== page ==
HOMESTEAD, Fla. -- Tony Stewart is 400 miles away today from officially hanging up his helmet on a phenomenal racing career. Verizon IndyCar Series and NASCAR team owner Chip Ganassi took a moment Friday at Homestead-Miami Speedway to reflect on their one race together in the 2001 Indianapolis 500.
The 1997 Indy car champion made his name in open-wheel racing before moving on to cut his teeth in NASCAR's top series full-time in 1999, but for a few years Stewart split time between the two series during the month of May in an attempt to capture the illusive Borg-Warner Trophy.
The 2001 season was the second time that the native Hoosier attempted the “double,” which included the Coca-Cola 600 at Charlotte Motor Speedway immediately after the historic race at Indianapolis Motor Speedway.
Stewart qualified the No. 33 Target Chip Ganassi Racing Oldsmobile seventh in a race hit multiple times by rain. However, that didn’t keep the 1996 Indy 500 pole sitter away from battling with the likes of Helio Castroneves, Michael Andretti and Gil de Ferran for the race lead, having found the front for 13 laps before a late pit stop error relegated him to a sixth-place finish.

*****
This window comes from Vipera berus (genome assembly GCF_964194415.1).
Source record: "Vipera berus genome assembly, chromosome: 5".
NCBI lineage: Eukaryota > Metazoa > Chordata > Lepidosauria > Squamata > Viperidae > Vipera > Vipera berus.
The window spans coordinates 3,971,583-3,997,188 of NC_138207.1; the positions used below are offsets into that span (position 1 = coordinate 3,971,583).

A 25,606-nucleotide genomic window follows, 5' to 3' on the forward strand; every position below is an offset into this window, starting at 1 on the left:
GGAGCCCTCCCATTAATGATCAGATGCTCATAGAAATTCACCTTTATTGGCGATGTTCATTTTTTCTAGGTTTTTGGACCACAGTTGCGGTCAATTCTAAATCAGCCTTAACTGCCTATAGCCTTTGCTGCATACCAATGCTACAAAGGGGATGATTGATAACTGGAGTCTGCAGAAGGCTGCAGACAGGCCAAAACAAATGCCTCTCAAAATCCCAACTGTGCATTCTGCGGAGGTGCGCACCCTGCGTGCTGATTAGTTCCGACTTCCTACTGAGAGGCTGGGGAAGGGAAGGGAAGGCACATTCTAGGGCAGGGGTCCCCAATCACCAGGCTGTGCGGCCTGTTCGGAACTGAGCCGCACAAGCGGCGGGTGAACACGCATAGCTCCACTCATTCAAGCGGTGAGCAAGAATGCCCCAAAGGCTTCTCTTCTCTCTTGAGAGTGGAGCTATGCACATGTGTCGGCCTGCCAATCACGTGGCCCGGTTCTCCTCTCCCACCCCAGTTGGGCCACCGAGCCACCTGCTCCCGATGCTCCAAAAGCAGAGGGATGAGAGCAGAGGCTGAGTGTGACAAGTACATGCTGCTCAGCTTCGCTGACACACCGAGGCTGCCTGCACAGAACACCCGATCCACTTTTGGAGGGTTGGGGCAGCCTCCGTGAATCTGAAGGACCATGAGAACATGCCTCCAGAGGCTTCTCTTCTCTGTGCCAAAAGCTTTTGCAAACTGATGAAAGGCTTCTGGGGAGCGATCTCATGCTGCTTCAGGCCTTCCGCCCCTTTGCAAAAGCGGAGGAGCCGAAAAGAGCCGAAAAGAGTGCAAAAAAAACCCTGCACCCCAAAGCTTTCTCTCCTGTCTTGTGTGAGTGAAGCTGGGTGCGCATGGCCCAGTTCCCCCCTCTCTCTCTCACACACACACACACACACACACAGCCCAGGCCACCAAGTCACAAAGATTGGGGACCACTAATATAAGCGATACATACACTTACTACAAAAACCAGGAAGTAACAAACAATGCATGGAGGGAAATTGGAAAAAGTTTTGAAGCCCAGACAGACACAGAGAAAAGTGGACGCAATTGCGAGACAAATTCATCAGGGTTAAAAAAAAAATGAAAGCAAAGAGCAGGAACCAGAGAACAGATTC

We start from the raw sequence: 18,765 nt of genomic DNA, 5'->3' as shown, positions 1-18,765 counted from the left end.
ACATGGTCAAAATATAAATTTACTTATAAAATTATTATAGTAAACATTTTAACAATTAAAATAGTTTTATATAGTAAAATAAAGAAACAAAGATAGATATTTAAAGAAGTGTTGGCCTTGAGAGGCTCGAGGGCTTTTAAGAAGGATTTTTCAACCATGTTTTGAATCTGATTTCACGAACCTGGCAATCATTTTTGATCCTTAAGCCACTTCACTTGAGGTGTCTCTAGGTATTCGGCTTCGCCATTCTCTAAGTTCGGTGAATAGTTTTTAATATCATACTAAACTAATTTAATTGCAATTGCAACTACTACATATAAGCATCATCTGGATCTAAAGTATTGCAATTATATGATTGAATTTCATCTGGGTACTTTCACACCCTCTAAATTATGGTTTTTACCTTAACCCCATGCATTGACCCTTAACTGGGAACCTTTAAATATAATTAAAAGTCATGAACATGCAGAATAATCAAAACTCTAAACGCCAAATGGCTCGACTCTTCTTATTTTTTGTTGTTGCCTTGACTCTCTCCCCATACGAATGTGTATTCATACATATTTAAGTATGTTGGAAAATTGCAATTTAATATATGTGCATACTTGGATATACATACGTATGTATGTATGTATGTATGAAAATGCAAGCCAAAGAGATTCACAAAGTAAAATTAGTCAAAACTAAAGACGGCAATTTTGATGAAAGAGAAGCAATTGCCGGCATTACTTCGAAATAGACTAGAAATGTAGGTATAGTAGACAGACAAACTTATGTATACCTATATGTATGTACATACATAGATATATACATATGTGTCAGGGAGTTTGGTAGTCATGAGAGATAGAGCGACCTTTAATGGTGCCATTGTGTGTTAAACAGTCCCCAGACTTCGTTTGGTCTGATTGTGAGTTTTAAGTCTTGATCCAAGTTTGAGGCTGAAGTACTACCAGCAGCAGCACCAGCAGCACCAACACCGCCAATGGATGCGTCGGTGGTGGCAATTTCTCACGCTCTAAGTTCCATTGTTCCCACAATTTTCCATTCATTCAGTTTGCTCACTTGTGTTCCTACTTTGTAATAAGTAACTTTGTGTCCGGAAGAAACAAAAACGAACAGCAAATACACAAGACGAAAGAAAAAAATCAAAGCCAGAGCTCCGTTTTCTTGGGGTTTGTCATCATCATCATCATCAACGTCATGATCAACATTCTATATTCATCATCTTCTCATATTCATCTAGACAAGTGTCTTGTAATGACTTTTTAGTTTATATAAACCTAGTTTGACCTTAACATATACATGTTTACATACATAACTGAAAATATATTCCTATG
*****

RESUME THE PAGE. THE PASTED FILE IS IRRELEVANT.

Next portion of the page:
Stewart followed his performance at Indianapolis Motor Speedway with a third-place finish at Charlotte later that night – becoming the first driver to complete the full distance of both races on the same day.
Ganassi, the 11-time Indy car champion team owner, admitted that he would have liked to have done more with the three-time NASCAR champion and cited the mistake that took them out of the race.
“You know you get involved in this business and you meet people along the way and I’m just sorry we didn’t work harder to do more with him as a driver with our team,” Ganassi said.
“Obviously the opportunity didn’t present itself from time to time, but he did an outstanding job and I think had a real shot at the Indy 500 that day. We just had a bad pit stop and couldn’t get him out of the pits and that was the end of the day.”
Ganassi, whose teams share four wins in the famed Indy 500, said the intrigue built by the 49-time Cup race winner doing two races totaling 1,100 miles added to the memory.
“(He) did a great job for us and it was kind of before doing the double had all the excitement or the interest from everybody that it has today,” Ganassi continued. “I think it was 2001 when we did that and I’m just sorry we didn’t work harder to have him around more.
“It is 2001 and it just seems like it was a couple of years ago.”